Here’s one of those facts of life most probate lawyers learn early on in their careers: testators aren’t always 100% honest when describing their intentions to potential beneficiaries. For example, just because a client tells his second wife (or girlfriend) she’ll be taken care of in his will . . . doesn’t mean he really means it. Or maybe he meant it at the time he said it, but then had second thoughts and just never quite got around to signing that new will.
It’s that kind of common sense that’s at the heart of a recent California appellate decision in which the court held that a widow (second wife) lacked standing to sue her late husband’s estate-planning lawyer for failing to prepare a will that would have disinherited her late husband’s minor son (from a prior marriage) and left everything to her instead. The analysis underlying Myung Chang v. Lederman, 172 Cal.App.4th 67 (Cal.App. 2 Dist. Mar 16, 2009), is thorough and well-reasoned. If you ever find yourself facing a similar claim, you’ll want to pull this opinion and give it a read. When all is said and done, however, I think the court recognized the point I made above and ruled accordingly. Here’s the key excerpt from the opinion:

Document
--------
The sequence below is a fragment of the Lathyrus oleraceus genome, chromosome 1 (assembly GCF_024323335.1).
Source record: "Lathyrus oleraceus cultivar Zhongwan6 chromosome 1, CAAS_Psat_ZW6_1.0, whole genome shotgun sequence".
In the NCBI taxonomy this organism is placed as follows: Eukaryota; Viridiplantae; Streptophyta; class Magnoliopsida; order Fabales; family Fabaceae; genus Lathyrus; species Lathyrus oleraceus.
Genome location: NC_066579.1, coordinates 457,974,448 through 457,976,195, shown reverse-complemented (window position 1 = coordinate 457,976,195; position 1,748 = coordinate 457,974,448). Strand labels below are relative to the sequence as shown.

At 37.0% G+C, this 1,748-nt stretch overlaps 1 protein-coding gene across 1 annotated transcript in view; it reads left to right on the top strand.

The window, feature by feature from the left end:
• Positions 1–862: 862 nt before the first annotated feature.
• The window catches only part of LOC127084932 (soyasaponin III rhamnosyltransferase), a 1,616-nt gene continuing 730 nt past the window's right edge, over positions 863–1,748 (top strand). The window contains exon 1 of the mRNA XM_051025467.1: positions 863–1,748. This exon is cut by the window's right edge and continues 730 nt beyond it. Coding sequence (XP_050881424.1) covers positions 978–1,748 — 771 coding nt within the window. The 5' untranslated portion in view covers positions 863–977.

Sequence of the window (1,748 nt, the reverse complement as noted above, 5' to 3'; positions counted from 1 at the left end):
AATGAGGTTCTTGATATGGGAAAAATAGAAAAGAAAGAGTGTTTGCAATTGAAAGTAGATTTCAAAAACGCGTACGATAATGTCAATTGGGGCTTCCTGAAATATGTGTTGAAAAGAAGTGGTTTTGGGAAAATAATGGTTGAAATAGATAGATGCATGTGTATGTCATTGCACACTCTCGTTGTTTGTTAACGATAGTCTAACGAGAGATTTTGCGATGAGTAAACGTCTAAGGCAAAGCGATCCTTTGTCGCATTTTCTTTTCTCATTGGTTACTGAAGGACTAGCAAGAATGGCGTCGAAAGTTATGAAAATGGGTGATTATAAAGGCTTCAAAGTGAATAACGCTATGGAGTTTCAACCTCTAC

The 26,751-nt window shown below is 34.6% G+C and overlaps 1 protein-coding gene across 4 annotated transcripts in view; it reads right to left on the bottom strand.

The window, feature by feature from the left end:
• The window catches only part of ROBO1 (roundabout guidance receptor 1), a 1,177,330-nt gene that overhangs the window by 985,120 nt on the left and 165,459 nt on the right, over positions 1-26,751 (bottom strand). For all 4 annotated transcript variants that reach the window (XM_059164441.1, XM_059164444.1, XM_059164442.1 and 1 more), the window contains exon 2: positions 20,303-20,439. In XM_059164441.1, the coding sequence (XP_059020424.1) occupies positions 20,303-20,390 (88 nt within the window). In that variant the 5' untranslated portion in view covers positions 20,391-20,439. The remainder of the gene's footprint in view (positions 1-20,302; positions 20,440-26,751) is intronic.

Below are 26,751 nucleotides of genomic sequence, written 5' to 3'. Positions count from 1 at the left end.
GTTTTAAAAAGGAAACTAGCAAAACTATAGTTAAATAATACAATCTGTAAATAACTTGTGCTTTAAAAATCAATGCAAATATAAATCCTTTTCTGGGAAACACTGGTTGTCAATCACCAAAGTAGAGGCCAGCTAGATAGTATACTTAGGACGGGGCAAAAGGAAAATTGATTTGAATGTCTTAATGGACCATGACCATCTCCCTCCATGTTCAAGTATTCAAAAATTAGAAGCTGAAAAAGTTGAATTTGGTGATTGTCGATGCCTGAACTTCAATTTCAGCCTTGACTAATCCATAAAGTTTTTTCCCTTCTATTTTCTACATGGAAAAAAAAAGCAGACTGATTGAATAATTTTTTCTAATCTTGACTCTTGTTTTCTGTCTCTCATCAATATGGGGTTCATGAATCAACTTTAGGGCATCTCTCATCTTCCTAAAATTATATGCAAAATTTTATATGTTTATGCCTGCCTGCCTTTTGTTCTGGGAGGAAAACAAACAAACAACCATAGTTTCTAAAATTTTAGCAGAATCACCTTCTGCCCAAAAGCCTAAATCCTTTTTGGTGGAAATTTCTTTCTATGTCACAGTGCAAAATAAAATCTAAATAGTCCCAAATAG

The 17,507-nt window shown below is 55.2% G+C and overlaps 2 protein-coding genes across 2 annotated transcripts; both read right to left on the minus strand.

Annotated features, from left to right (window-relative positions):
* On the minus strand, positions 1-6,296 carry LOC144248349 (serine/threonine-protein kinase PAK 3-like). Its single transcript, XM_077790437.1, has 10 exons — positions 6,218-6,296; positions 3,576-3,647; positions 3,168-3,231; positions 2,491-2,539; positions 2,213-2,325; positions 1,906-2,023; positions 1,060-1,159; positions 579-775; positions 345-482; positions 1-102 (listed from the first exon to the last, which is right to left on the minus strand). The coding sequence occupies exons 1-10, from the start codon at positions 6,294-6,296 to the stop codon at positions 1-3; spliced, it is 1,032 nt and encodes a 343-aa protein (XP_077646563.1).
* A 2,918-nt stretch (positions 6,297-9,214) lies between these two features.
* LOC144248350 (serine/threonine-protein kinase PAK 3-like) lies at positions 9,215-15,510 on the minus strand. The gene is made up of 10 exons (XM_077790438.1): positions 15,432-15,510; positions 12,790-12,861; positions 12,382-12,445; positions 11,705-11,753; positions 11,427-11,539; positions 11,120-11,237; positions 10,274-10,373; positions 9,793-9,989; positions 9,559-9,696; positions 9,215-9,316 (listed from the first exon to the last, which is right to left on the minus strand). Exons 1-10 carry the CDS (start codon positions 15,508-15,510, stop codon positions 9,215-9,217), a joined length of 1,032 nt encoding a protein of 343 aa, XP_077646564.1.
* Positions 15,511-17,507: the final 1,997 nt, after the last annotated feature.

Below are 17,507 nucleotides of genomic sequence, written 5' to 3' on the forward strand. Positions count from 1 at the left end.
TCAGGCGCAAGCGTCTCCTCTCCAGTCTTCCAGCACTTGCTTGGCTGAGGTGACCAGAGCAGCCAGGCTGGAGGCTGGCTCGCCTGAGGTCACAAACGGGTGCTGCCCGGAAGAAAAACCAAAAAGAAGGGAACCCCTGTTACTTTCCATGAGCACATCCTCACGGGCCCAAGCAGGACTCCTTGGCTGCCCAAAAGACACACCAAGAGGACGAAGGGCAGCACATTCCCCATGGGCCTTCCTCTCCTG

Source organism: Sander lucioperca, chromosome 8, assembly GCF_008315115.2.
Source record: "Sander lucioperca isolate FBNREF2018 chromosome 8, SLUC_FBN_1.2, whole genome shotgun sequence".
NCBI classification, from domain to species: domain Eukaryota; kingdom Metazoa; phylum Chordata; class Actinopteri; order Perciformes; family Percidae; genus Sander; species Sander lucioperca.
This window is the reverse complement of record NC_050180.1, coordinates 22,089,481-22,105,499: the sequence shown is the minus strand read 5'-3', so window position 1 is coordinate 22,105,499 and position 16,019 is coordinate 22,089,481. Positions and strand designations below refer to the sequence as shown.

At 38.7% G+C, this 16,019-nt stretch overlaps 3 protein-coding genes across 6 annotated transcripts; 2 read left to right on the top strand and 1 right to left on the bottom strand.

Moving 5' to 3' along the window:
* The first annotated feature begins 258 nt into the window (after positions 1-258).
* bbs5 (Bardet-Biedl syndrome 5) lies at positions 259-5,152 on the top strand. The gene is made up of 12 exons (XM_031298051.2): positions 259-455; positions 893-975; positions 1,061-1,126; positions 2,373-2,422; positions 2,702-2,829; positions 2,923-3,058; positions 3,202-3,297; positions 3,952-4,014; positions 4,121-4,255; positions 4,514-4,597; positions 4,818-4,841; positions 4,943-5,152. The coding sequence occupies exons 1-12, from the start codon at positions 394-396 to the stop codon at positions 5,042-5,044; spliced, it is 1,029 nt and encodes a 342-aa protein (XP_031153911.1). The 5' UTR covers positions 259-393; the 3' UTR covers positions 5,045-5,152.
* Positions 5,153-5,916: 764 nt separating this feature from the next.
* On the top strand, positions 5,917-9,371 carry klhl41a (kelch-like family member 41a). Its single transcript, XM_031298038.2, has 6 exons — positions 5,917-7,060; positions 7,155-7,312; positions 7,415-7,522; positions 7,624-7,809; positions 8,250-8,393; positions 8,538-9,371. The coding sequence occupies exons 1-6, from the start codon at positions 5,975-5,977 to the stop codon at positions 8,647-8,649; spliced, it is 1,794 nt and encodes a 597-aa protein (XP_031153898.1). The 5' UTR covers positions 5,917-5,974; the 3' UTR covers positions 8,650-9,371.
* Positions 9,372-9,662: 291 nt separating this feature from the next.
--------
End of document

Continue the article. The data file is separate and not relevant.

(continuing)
From a practical standpoint, common experience teaches that potential testators may change their minds more than once after the first meeting [with their estate planning lawyer] . . . [FN6]
FN6. Common experience also teaches that testator’s may not be completely candid when describing their intentions to potential beneficiaries.
For a detailed summary of the Lederman opinion, see Marshall Oldman’s piece in the Metropolitan News-Enterprise [click here].
And for a similar ruling by the South Carolina Supreme Court, see the Wills, Trusts and Estates Prof Blog post entitled South Carolina: No Attorney Duty to Prospective Will Beneficiaries.